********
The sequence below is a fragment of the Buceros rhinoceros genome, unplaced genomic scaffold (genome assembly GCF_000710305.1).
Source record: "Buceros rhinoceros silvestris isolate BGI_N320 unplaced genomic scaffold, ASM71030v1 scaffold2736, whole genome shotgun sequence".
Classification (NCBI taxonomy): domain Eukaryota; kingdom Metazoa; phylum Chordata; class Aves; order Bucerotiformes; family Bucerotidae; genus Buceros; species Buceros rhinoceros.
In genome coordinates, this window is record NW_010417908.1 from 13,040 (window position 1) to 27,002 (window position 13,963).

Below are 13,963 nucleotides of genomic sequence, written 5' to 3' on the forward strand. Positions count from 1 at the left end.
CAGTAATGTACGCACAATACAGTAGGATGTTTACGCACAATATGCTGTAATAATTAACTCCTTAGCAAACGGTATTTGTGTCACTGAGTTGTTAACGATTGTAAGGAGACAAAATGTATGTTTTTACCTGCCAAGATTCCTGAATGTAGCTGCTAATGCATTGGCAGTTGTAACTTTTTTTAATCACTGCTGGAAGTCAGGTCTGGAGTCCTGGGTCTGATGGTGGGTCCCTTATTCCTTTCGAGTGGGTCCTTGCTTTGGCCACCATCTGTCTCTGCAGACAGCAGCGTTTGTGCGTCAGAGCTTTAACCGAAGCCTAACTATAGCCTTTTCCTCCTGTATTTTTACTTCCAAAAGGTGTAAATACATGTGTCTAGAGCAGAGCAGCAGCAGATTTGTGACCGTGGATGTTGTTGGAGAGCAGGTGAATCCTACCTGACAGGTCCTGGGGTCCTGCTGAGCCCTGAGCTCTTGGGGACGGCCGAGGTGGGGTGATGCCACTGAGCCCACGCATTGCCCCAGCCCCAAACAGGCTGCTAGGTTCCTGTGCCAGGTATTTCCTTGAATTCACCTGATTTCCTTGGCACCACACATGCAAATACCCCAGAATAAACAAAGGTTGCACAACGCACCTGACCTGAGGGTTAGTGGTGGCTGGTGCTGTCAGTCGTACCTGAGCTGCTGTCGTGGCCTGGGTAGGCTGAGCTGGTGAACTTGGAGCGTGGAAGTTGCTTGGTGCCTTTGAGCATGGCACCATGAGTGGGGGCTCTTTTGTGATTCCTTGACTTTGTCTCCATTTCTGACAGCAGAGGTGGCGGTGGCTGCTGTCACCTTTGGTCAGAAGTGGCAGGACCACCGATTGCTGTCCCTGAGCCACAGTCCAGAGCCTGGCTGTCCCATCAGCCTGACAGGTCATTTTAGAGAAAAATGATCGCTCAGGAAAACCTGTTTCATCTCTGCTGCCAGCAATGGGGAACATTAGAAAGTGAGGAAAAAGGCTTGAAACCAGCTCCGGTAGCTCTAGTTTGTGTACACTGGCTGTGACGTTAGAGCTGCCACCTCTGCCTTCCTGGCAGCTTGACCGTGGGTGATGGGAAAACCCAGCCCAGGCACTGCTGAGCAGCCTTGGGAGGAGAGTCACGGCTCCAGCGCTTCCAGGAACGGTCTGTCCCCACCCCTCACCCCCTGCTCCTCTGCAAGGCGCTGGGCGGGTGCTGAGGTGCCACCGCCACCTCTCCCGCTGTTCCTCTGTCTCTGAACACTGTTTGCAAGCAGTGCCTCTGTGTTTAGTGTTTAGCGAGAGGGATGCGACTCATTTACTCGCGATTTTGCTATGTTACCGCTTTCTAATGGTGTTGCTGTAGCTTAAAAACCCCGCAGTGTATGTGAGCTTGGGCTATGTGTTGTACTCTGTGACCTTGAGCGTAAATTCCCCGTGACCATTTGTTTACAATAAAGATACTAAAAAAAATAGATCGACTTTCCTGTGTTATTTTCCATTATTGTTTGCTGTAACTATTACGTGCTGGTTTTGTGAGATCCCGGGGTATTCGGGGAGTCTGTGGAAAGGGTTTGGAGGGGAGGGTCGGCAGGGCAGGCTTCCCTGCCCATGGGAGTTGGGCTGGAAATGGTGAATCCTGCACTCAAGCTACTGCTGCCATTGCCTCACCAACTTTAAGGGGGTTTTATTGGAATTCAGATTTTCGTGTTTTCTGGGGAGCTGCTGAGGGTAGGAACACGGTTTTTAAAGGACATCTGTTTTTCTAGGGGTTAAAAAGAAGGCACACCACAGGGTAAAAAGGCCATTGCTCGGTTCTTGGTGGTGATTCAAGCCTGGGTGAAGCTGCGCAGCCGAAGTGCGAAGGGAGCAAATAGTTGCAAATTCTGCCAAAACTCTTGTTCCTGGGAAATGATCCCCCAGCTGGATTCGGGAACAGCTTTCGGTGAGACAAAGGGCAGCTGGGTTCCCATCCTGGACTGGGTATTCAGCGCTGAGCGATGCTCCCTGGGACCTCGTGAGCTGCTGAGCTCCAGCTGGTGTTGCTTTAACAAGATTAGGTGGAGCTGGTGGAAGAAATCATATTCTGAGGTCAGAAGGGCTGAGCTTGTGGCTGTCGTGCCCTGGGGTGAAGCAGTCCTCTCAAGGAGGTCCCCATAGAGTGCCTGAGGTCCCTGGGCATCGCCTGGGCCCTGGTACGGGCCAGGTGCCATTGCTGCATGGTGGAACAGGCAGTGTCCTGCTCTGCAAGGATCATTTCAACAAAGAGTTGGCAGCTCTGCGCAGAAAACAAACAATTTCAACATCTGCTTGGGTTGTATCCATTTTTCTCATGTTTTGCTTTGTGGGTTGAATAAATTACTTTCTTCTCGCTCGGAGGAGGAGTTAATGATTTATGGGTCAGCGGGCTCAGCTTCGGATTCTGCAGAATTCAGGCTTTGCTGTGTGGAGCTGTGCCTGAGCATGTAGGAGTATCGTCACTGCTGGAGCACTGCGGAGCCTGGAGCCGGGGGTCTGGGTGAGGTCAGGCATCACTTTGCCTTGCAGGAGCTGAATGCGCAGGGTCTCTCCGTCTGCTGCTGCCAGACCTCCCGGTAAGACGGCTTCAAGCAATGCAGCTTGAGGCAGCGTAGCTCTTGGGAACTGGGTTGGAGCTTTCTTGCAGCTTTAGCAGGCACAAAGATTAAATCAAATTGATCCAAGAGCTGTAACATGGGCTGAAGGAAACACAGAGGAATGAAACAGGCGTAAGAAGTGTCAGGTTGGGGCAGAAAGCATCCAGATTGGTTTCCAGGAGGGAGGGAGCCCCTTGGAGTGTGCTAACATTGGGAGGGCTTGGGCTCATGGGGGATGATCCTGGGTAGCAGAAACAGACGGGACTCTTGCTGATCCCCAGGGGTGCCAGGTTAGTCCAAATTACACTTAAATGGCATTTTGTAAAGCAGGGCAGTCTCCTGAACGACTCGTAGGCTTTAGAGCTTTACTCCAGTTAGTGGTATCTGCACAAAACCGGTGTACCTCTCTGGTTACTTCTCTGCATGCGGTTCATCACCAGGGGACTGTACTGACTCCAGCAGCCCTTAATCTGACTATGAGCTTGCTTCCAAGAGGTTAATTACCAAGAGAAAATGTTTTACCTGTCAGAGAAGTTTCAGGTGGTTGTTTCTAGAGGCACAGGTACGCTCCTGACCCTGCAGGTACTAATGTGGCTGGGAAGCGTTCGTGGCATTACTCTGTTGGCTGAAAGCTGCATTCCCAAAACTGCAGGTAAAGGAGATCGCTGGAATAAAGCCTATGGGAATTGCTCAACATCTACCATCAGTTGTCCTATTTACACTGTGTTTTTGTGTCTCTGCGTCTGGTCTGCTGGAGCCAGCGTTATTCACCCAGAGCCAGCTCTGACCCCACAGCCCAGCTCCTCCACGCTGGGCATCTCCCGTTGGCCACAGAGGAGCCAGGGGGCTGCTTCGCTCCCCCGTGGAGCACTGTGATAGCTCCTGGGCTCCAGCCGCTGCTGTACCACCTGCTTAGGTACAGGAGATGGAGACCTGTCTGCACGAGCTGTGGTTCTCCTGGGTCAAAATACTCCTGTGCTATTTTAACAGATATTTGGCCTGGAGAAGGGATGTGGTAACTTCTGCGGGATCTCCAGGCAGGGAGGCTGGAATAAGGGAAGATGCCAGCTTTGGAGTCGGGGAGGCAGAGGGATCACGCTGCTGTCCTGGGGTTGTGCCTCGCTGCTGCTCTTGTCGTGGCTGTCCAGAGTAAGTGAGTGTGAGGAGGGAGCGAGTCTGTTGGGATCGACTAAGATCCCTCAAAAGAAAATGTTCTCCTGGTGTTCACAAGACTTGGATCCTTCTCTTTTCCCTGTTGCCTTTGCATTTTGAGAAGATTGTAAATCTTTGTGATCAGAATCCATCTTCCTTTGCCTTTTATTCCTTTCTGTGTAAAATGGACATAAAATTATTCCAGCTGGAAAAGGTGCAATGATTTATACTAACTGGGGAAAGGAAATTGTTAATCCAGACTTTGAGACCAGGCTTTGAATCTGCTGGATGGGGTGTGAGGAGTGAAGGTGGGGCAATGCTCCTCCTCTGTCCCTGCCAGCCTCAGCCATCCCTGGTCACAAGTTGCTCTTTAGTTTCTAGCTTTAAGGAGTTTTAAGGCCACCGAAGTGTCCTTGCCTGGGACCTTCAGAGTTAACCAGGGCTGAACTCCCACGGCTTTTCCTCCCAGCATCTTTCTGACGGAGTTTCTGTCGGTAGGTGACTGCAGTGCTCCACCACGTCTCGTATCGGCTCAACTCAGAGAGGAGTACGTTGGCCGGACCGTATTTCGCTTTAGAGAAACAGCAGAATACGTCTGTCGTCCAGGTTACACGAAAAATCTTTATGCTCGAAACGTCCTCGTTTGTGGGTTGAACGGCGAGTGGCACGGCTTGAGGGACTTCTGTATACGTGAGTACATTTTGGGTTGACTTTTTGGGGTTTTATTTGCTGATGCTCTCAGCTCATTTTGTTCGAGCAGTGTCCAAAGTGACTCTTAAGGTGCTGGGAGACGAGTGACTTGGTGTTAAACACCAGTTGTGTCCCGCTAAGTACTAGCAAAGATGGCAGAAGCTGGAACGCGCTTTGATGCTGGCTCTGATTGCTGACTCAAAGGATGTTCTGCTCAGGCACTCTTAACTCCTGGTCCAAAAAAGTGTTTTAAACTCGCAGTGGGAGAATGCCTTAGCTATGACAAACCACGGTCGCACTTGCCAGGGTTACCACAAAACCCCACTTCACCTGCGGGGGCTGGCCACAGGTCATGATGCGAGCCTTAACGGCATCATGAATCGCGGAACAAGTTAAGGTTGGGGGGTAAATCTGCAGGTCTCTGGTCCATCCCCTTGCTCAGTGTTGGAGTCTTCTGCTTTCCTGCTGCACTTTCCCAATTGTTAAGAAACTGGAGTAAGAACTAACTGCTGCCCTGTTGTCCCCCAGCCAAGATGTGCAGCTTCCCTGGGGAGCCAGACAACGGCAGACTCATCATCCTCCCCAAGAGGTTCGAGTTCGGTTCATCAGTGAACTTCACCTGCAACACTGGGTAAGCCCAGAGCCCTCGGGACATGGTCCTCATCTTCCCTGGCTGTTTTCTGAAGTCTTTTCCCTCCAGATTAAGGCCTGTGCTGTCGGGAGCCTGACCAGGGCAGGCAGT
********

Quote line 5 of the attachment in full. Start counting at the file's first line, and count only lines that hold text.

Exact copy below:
Below are 13,963 nucleotides of genomic sequence, written 5' to 3' on the forward strand. Positions count from 1 at the left end.